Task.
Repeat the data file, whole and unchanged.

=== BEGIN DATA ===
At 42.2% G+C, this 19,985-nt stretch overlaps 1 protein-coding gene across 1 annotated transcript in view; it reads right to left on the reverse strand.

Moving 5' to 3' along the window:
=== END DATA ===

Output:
At 42.2% G+C, this 19,985-nt stretch overlaps 1 protein-coding gene across 1 annotated transcript in view; it reads right to left on the reverse strand.

Moving 5' to 3' along the window: